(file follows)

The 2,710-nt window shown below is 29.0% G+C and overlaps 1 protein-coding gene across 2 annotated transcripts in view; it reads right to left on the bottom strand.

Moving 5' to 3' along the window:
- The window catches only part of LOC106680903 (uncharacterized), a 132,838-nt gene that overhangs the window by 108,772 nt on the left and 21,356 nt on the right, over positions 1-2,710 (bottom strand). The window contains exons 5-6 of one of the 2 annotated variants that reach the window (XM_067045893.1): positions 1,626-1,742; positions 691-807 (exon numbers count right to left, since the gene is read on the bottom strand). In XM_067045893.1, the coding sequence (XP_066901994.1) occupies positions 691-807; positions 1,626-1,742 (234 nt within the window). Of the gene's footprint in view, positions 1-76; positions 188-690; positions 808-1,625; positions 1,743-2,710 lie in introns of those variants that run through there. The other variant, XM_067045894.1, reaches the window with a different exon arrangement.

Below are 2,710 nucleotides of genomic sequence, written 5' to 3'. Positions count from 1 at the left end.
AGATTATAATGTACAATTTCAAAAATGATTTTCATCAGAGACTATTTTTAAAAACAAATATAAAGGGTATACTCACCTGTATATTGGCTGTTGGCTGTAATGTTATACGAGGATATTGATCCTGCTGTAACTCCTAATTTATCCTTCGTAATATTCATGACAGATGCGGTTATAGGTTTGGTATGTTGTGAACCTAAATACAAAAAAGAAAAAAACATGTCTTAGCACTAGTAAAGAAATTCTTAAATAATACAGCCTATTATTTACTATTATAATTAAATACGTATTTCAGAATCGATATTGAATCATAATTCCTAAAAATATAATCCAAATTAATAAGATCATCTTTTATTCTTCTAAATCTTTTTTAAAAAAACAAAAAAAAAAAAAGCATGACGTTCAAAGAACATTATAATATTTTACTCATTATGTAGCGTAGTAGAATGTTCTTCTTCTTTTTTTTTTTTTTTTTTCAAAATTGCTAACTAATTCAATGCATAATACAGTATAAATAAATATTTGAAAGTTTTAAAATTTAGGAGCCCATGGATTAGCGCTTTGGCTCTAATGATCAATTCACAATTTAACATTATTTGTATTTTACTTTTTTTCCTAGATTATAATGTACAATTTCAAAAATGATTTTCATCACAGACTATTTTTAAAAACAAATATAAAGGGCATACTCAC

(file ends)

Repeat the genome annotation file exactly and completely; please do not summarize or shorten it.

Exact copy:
The 2,710-nt window shown below is 29.0% G+C and overlaps 1 protein-coding gene across 2 annotated transcripts in view; it reads right to left on the bottom strand.

Moving 5' to 3' along the window:
- The window catches only part of LOC106680903 (uncharacterized), a 132,838-nt gene that overhangs the window by 108,772 nt on the left and 21,356 nt on the right, over positions 1-2,710 (bottom strand). The window contains exons 5-6 of one of the 2 annotated variants that reach the window (XM_067045893.1): positions 1,626-1,742; positions 691-807 (exon numbers count right to left, since the gene is read on the bottom strand). In XM_067045893.1, the coding sequence (XP_066901994.1) occupies positions 691-807; positions 1,626-1,742 (234 nt within the window). Of the gene's footprint in view, positions 1-76; positions 188-690; positions 808-1,625; positions 1,743-2,710 lie in introns of those variants that run through there. The other variant, XM_067045894.1, reaches the window with a different exon arrangement.

Below are 2,710 nucleotides of genomic sequence, written 5' to 3'. Positions count from 1 at the left end.
AGATTATAATGTACAATTTCAAAAATGATTTTCATCAGAGACTATTTTTAAAAACAAATATAAAGGGTATACTCACCTGTATATTGGCTGTTGGCTGTAATGTTATACGAGGATATTGATCCTGCTGTAACTCCTAATTTATCCTTCGTAATATTCATGACAGATGCGGTTATAGGTTTGGTATGTTGTGAACCTAAATACAAAAAAGAAAAAAACATGTCTTAGCACTAGTAAAGAAATTCTTAAATAATACAGCCTATTATTTACTATTATAATTAAATACGTATTTCAGAATCGATATTGAATCATAATTCCTAAAAATATAATCCAAATTAATAAGATCATCTTTTATTCTTCTAAATCTTTTTTAAAAAAACAAAAAAAAAAAAAGCATGACGTTCAAAGAACATTATAATATTTTACTCATTATGTAGCGTAGTAGAATGTTCTTCTTCTTTTTTTTTTTTTTTTTTCAAAATTGCTAACTAATTCAATGCATAATACAGTATAAATAAATATTTGAAAGTTTTAAAATTTAGGAGCCCATGGATTAGCGCTTTGGCTCTAATGATCAATTCACAATTTAACATTATTTGTATTTTACTTTTTTTCCTAGATTATAATGTACAATTTCAAAAATGATTTTCATCACAGACTATTTTTAAAAACAAATATAAAGGGCATACTCAC